News BlogPosted on: 14/07/2023
Year 7 visit Archaeological Excavation & Cardiff Uni
On 5th July 2023, a group of 30 Year 7 pupils visited the archaeological excavations in Trelai Park, Ely (conducted by Cardiff University). The archaeological investigations were coming to an end, so we were able to see where the archaeologists had excavated part of a Bronze Age roundhouse. The pupils had a talk about the archaeology in the area, from the Bronze Age when there had been the large roundhouse with a ditch and bank around it, to the Roman period when there had been a large villa complex and then right up to the 20th century when there had been a Second World War anti-aircraft gun emplacement. Pupils took turns at digging in one of the archaeological trenches, sieving the spoil heap, washing finds and also creating some artwork as a record of the excavations. It was a really interesting morning and several pupils decided that they wanted to become archaeologists (I think the new Indiana Jones film might also have inspired them!)
Following their visit to Trelai Park, the same pupils visit Cardiff University School of History, Religion and Archaeology with the SHARE With Schools team. Their first workshop involved looking at artefacts and historical evidence to investigate the lives of a Cardiff family during the Industrial Revolution and into the 20th century. There was a workshop exploring heraldry with pupils creating their own coat of arms and also a tour of the archaeological laboratory. We heard about conservation and saw Bronze Age pottery that had been found at Trelai Park last summer. There was work being done to conserve a 2000 year old Egyptian coffin and shroud, but of greatest interest to the pupils was the conservation of a ‘stuffed’ Goosander who was having his feathers replaced. After lunch the pupils enjoyed a fascinating mini lecture about the Persian Empire. It was an enjoyable and engaging day and even at this early stage, pupils were thinking about whether they would eventually like to go to university.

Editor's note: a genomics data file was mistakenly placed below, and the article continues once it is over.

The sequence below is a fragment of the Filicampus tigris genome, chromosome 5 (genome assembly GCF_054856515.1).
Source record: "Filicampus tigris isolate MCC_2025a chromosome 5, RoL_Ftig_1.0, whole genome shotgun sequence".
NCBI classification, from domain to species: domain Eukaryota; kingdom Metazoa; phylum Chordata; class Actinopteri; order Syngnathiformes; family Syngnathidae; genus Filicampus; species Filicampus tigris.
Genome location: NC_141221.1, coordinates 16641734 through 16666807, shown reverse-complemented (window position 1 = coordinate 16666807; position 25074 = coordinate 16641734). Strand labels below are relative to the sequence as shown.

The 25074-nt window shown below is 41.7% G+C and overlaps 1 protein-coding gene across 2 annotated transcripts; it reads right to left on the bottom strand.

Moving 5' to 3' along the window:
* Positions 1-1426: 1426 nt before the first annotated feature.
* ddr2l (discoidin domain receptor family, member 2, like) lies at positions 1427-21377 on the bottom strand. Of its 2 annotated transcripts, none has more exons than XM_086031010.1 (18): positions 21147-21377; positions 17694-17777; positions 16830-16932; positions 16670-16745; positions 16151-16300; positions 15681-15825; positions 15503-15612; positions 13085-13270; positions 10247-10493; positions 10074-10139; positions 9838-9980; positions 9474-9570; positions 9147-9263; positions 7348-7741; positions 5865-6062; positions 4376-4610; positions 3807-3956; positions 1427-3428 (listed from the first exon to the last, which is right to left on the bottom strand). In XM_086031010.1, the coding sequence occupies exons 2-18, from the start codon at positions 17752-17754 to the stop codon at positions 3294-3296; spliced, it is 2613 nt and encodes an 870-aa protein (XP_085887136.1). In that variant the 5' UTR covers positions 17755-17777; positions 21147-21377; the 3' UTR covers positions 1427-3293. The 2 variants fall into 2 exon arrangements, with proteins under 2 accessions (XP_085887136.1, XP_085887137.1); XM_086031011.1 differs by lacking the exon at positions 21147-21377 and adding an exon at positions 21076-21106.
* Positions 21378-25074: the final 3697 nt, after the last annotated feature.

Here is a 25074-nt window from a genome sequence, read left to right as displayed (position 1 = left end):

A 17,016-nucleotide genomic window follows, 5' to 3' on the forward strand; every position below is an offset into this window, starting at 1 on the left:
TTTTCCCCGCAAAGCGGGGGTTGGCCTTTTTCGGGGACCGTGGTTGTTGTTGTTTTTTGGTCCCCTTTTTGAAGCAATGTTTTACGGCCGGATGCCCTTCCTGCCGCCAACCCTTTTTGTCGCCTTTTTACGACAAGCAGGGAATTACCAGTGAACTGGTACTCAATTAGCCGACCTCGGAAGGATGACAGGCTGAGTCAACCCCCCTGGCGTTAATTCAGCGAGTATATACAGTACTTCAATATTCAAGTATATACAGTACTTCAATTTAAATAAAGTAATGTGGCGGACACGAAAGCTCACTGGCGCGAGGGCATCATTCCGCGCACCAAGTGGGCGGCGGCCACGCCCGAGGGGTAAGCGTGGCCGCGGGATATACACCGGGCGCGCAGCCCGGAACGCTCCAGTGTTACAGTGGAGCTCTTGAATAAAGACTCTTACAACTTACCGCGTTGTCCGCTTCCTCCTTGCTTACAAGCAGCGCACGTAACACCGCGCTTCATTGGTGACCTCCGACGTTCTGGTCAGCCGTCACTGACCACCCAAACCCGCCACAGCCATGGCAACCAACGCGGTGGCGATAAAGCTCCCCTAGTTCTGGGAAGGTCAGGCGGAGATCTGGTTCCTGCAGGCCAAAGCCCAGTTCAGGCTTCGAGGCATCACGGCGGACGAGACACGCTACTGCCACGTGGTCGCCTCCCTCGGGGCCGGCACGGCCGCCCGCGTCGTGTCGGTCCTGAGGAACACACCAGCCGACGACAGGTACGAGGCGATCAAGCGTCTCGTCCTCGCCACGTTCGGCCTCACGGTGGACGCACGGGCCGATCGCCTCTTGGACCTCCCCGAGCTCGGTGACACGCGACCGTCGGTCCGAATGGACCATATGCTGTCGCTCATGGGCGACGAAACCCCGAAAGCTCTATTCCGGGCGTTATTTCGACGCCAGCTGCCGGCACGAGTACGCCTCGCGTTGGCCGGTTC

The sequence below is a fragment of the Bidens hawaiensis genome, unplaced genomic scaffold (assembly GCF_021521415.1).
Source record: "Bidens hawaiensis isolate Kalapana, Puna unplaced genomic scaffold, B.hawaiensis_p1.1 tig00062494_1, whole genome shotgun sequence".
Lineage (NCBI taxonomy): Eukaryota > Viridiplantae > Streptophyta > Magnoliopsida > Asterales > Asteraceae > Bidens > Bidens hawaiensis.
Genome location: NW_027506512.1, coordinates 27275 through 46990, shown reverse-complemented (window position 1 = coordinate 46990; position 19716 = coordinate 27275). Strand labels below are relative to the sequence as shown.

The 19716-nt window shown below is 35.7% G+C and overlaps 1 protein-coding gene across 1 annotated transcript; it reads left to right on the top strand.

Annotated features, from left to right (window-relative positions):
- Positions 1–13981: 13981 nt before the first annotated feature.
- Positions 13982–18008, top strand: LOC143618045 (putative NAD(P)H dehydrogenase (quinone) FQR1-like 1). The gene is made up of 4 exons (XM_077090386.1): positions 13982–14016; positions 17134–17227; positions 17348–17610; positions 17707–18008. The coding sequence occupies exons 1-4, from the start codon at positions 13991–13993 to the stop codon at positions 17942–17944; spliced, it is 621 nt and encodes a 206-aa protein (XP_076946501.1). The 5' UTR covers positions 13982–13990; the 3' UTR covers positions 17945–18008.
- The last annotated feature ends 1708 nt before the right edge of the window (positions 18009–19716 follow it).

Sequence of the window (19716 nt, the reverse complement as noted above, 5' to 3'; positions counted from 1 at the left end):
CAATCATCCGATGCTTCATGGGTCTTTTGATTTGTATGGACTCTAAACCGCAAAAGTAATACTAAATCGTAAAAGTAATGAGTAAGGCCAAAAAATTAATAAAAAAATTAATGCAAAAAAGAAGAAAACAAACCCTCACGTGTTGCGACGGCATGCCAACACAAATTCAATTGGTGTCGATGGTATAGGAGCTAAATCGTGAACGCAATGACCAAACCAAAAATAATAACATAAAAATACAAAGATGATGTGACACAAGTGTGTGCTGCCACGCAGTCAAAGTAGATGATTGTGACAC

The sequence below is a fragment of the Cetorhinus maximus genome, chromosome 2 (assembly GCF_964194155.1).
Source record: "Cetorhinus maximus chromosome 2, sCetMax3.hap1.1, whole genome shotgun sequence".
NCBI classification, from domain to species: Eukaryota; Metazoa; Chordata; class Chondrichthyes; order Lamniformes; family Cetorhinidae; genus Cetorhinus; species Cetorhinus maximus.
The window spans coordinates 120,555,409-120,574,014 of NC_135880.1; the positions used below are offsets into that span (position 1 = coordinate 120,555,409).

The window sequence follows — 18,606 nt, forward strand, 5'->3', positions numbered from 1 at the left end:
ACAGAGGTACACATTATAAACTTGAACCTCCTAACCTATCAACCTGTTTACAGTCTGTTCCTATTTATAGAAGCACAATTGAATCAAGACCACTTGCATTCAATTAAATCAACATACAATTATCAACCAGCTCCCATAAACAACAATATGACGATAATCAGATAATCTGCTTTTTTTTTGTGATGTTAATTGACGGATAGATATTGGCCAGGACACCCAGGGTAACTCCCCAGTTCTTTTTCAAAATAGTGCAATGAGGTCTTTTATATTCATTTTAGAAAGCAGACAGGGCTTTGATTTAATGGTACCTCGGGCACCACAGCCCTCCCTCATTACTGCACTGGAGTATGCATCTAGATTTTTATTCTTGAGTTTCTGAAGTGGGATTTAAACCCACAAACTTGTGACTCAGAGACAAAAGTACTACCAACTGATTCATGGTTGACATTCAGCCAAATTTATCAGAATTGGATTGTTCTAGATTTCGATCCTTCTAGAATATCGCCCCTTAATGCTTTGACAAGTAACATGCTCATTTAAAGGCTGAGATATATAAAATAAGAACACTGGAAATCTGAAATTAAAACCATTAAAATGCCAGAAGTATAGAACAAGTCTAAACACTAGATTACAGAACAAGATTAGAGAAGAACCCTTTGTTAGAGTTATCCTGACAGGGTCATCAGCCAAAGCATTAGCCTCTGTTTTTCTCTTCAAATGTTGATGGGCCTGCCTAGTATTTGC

Thank you to Cardiff University School of History, Religion and Archaeology and the SHARE With Schools team.